Tucson is known for its low cost of living, diverse terrain, and cosmopolitan culture. The city also has well-developed streets and boasts of beautiful architecture with modern infrastructure. So, no matter what you’re searching for in a neighborhood, you can find it in Tucson. Here’s a list of the best neighborhoods in Tucson.
Best Neighborhoods in Tucson
If you are wondering where to settle in Tucson, we’ve compiled some beautiful neighborhoods for you. Whether you’re drawn to fascinating flora and fauna or breathtaking desert views, each neighborhood on this list has something amazing that makes it worth considering.
Poets Square is a small, close-knit community that’s located in central Tucson and one of the safest areas in Tucson. Residents include business owners, professionals, and students that take great pride in the neighborhood’s unique diversity. Most of the city’s streets have bike lanes and are named after popular poets such as Burns and Poe.
It’s also bordered by North Columbus to the west, Fifth Street to the north, Broadway to the South, and North Swan Road to the east. Like Dunbar Spring, this neighborhood is close to many amenities. For instance, three malls are less than three miles away.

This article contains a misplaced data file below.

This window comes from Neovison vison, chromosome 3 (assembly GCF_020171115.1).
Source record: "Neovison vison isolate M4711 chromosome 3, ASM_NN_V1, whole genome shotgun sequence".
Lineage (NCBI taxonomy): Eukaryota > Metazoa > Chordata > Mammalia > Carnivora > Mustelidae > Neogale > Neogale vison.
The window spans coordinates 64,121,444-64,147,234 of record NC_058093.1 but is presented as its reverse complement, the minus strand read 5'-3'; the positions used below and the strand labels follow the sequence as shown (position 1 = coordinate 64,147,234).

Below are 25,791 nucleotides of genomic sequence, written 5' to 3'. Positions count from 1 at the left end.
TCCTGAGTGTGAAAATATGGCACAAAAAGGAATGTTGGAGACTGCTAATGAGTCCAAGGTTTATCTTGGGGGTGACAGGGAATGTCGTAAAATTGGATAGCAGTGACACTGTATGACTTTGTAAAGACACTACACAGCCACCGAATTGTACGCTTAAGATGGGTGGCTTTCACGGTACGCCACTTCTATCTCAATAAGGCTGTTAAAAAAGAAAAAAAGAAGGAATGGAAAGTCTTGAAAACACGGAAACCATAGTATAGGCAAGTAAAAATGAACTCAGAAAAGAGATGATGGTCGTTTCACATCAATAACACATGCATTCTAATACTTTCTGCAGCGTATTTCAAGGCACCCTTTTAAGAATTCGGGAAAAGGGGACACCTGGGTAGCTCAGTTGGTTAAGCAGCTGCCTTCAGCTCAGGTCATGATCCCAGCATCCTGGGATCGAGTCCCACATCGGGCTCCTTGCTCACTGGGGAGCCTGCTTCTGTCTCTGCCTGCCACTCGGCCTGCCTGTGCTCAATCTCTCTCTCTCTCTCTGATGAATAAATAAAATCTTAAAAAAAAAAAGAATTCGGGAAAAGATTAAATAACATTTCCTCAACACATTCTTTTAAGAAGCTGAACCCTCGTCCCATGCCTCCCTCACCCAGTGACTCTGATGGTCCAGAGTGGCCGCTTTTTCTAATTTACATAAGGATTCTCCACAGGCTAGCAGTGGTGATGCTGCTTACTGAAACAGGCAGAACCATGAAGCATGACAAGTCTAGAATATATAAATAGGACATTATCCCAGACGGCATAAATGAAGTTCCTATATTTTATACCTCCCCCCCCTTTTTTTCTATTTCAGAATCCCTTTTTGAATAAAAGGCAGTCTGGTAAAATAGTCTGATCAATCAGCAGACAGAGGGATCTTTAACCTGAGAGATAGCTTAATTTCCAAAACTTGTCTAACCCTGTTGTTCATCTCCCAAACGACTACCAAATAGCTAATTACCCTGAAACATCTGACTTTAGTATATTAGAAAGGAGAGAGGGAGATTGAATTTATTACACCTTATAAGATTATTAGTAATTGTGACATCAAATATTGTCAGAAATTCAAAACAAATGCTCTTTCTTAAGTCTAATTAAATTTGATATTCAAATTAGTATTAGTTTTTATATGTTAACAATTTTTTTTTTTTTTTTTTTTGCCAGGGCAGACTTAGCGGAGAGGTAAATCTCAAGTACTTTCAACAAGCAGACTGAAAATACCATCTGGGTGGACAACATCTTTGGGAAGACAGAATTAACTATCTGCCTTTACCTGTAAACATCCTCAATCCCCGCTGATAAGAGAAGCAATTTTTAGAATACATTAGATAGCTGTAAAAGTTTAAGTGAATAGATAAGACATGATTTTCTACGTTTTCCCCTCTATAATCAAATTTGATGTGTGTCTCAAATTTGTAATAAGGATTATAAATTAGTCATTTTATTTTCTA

It is also near Broadway Boulevard downtown while the University of Arizona is 10 minutes away. The Tucson Botanical Gardens and the Reid Park Zoo are also close. Restaurants such as the Broadway Pizza Cafe and Guillin Chinese Restaurant and Museums such as the Pima Air & Space Museum and Arizona-Sonora Desert Museum are also nearby.
Most of the homes in this neighborhood are ranch-style houses located on larger lots and date back to the 1950s.
This neighborhood is located north of downtown Tucson. Similar to Poets Square, Dunbar Spring is a small, historic community with diverse cultures. Restaurants and shops are a walking distance of most homes while social service establishments and churches lend the locals a sense of purpose.
Besides many neighborhood events and meetings, Dunbar offers plenty to do nearby. You can go to Estevan Park for a picnic, take a leisurely walk or play some rugby. There’s also the Trail Dust Town, an outdoor shopping center, and the Leo Rich Theater that organizes special events, concerts, and plays.
Restaurants like El Charro Cafe, The Tasteful Kitchen, and Zinman’s Food Shop cater to those residents that love local delicacies. Some nationally accredited schools that offer high-quality education include the John Spring Junior High School, Mexicayoti Academy Charter, and Idea School, all near the Dunbar Spring suburb.